Faculty Focus published an article by Sydney Fullbright asking “Cell Phones in the Classroom: What’s your Policy?”. My initial reaction is “no”, but in reality, I found this policy difficult to enforce.
The rational for saying no was that cell phones are disruptive to learning and Sydney confirms this in her article, but what about the benefits of cell phone use?
I approve of students using the cell phone for family responsibilities, making notes and study aids, and looking up information relevant to learning. I’m also interested in using mobile technology to engage students in learning with apps like Socrative.
With both advantages and disadvantages, a simple policy on cell phone use in the classroom is not as easy as it sounds. The comments on the article are as useful as the article itself and I enjoyed reading solutions offered by other faculty. I most agree with the approach of making the policy a collaborative effort. I would present to students the advantages and disadvantages and ask them how we should enforce any policy we decide on.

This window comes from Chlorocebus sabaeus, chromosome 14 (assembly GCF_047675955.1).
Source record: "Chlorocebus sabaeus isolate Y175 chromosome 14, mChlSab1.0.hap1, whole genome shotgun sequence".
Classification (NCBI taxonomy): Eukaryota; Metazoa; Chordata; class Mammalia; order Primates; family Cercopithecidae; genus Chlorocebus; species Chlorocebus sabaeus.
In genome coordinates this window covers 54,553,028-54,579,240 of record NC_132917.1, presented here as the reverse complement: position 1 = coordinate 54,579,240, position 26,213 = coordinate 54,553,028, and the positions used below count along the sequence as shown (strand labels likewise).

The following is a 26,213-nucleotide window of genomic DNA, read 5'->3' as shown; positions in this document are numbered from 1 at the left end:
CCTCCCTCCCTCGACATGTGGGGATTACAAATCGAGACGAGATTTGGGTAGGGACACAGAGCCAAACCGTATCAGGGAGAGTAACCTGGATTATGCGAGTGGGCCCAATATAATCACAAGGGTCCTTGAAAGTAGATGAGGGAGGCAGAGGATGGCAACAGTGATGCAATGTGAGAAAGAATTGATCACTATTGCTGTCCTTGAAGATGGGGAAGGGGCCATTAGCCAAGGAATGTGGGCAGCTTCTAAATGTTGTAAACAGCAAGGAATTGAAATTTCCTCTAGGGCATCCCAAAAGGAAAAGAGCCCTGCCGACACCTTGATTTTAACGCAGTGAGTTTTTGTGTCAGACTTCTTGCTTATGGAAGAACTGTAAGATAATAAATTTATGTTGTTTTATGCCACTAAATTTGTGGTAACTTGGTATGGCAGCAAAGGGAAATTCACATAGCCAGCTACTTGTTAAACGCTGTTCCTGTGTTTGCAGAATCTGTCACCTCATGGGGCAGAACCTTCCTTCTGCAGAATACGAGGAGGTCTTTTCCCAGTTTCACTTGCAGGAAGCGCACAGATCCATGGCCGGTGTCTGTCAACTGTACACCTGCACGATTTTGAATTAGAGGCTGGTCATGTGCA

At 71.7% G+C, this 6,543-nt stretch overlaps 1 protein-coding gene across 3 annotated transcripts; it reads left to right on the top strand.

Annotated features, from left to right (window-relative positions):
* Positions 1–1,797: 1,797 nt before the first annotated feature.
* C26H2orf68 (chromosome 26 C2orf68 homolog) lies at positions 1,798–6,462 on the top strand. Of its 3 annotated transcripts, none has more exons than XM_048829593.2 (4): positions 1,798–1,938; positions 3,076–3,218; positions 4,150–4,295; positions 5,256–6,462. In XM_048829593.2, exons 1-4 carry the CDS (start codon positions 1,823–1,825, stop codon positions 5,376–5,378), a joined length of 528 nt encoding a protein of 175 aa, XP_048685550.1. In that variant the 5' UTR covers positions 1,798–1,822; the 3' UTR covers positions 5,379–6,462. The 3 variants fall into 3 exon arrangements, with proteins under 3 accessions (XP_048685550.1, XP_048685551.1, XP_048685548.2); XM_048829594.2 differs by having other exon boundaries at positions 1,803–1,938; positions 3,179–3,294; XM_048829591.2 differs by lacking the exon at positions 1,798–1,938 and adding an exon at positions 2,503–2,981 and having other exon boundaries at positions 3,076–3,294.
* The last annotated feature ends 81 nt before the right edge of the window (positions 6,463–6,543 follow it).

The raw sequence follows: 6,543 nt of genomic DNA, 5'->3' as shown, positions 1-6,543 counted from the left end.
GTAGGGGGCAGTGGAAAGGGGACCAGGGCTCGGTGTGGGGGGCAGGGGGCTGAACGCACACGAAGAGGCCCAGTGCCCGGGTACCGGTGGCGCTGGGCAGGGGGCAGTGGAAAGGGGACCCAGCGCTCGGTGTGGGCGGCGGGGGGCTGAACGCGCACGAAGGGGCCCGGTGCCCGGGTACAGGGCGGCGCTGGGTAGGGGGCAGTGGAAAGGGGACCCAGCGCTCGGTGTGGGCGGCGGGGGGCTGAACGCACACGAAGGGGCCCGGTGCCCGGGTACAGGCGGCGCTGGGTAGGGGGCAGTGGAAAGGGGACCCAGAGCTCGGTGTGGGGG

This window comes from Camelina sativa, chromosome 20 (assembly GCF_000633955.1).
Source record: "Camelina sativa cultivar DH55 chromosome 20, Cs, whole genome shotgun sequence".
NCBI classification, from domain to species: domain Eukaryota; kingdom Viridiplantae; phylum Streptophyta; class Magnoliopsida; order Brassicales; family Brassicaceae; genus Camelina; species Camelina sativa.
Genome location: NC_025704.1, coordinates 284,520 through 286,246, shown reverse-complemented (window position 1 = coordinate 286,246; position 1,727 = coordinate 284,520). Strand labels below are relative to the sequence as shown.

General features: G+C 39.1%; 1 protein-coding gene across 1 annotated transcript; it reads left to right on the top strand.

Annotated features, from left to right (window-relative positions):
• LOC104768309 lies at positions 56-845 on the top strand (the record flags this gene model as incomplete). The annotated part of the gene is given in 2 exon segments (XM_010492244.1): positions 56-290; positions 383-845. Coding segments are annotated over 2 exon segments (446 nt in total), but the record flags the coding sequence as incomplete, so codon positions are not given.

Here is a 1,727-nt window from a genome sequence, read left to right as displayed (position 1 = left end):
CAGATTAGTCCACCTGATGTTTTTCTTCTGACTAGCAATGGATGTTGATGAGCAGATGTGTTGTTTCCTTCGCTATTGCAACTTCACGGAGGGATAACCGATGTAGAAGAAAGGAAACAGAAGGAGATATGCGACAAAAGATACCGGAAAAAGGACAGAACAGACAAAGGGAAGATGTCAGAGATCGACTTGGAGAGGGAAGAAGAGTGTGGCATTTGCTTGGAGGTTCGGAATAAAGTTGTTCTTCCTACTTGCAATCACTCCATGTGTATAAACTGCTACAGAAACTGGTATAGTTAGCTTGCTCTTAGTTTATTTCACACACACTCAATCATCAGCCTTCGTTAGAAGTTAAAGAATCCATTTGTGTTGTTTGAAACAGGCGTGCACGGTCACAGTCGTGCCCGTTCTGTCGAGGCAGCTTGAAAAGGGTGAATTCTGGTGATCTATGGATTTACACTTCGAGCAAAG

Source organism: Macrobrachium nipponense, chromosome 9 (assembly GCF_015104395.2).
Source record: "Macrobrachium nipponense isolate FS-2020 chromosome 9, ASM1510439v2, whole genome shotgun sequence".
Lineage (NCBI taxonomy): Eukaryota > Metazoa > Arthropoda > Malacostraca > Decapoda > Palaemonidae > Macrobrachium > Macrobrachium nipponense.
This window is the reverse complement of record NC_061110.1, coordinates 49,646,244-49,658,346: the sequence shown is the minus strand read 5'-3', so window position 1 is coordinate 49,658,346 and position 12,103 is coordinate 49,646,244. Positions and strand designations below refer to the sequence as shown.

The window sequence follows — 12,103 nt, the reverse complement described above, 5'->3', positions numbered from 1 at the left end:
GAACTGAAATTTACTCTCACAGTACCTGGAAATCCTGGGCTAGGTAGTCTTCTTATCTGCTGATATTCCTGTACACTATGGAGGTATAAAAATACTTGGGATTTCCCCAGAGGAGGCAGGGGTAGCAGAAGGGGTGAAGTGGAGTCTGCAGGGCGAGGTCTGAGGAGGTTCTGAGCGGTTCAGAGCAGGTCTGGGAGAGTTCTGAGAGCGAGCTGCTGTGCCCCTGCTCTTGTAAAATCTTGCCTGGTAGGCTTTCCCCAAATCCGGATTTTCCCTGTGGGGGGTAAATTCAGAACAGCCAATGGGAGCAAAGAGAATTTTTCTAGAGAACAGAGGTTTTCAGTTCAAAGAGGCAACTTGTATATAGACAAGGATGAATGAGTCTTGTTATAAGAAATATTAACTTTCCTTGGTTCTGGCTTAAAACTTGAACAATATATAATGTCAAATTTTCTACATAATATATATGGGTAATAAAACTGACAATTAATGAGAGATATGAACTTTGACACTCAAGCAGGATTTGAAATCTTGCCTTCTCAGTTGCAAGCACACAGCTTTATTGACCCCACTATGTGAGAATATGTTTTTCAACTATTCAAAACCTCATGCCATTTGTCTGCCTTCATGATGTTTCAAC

Richard Felder uses active learning techniques when teaching chemical engineering students at North Carolina State University.
I’m always open to advice from the trenches so I really appreciated his “Sermons for Grumpy Campers” about how to counter student opposition to active learning. He presents his advice as “mini-sermons”. The first two are about group work, which really interested me. As a student, I hated group work. As a instructor, I’m contemplating how to incorporate group work into the classroom. Felder addressed both of my concerns by stating that group work is the way the world works and it is best for the student to learn how to cope now. Good point.
When you use a proven teaching method that makes students uncomfortable, it’s important to let them know why you’re doing it. If you can convince them that it’s not for your own selfish or lazy purposes but to try to improve their learning and grades, they tend to ramp down their resistance long enough to see the benefits for themselves.
It would be much easier for me to stand up at the front of the room and talk about a subject I know really well. I’m finding incorporating active learning strategies into class time much more challenging. I have to find the right balance between lecture and active learning, I have to select a strategy that I think will be effective, and I have to motivate students to venture outside of the their comfort zone. So why would I want to make more work for myself? Simply, what is the point of teaching if you are using ineffective techniques? Doing the job well means I have to step outside my comfort zone too.
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